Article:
Chronic ABMR develops over months or years before there are signs of graft dysfunction and is mediated by antibodies that develop de novo. The features of chronic ABMR in renal allografts include the following: duplication of the glomerular basement membrane, intimal cell proliferation of arterioles and infiltration with mononuclear cells, and lamination of the peritubular capillary basement membrane, which occurs together with the deposition of C4d in peritubular capillaries and glomeruli. Chronic ABMR is the result of cumulative damage to the kidney and over 50% of recipients develop chronic ABMR at 10 years after transplantation (12). A further category of rejection, subclinical rejection, has recently been recognized, and this refers to pathological injury in the graft that has been caused by antibody and/or T cells, but which has not yet resulted in graft dysfunction.

Mechanisms Involved in Antibody-Mediated Rejection of Organ Allograft

The Y-shaped structure of IgG antibodies provides a bifunctional capacity to initiate and regulate host defense mechanisms in the following ways: antigen binding through the Fab (antigen-binding fragment) portion of the antibody and the interaction with immune cells and complement proteins (fragment crystallizable or Fc). Following DSA binding to the allograft endothelium, at least four distinct cellular and humoral mechanisms exert significant graft injury and failure (Figure 1).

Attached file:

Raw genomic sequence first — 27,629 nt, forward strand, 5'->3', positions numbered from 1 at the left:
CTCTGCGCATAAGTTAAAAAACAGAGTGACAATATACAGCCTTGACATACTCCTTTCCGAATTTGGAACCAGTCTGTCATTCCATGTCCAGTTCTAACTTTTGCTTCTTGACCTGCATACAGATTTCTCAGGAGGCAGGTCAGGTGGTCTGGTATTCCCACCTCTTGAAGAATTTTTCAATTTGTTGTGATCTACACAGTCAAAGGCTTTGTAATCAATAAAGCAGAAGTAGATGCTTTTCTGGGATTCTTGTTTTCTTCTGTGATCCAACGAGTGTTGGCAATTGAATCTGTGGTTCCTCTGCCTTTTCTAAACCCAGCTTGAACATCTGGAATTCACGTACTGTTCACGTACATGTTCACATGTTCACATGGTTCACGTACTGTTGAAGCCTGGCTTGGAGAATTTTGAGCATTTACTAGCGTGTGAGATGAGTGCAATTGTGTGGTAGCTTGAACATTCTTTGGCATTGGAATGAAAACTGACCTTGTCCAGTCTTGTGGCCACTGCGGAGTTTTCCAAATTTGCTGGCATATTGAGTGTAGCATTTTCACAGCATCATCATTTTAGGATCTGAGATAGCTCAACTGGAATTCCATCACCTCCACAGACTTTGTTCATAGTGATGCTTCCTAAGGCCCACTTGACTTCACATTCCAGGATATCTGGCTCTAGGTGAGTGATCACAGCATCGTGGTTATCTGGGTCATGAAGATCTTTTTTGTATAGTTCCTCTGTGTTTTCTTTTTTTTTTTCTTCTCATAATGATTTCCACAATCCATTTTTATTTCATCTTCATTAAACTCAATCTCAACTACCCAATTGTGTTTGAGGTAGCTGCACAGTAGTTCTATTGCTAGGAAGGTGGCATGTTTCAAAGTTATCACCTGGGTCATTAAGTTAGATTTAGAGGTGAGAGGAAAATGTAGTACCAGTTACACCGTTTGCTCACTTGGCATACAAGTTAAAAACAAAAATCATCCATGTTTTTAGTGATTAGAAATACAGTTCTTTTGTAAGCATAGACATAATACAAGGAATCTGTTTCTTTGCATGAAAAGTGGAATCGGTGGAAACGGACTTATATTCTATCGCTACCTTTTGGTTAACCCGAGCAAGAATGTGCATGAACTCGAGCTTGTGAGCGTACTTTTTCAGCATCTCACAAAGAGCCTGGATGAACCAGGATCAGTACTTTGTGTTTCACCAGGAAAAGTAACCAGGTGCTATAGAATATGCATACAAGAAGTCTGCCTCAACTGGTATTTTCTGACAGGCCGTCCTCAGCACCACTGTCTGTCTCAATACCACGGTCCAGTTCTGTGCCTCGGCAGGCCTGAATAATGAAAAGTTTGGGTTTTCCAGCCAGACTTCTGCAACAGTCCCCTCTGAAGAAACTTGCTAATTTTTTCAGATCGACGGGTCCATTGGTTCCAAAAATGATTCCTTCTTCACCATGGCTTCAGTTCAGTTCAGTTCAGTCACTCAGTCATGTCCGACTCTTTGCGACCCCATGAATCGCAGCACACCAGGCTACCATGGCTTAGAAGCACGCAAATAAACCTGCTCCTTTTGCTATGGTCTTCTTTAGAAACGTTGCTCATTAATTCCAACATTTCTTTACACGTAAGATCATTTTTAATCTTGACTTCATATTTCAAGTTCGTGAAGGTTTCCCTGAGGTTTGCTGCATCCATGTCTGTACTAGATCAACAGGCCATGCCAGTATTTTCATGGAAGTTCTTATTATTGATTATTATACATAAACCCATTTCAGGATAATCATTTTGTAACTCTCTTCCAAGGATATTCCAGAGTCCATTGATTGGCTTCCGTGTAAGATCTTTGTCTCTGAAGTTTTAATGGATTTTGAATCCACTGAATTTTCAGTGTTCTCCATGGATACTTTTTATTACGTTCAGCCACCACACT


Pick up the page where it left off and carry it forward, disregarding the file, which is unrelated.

FIGURE 1
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Figure 1. Mechanisms of donor-specific antibody-mediated rejection of renal allografts. Donor-specific HLA antibody binding to the allograft endothelium may trigger four distinct cellular and humoral mechanisms that could result in significant graft injury and failure: (1) activation of complement cascade can cause direct injury to the capillary endothelium, (2) antibody-dependent cell-mediated cytotoxicity by natural killer cells, (3) opsonization and increased antigen presentation, and (4) activation and proliferation of endothelial cell. FcR, Fc receptor; i-KIR, inhibitory KIR; a-KIR, activating KIR; APC, antigen-presenting cell; C1q, a complement complex.

Activation of the Complement Cascade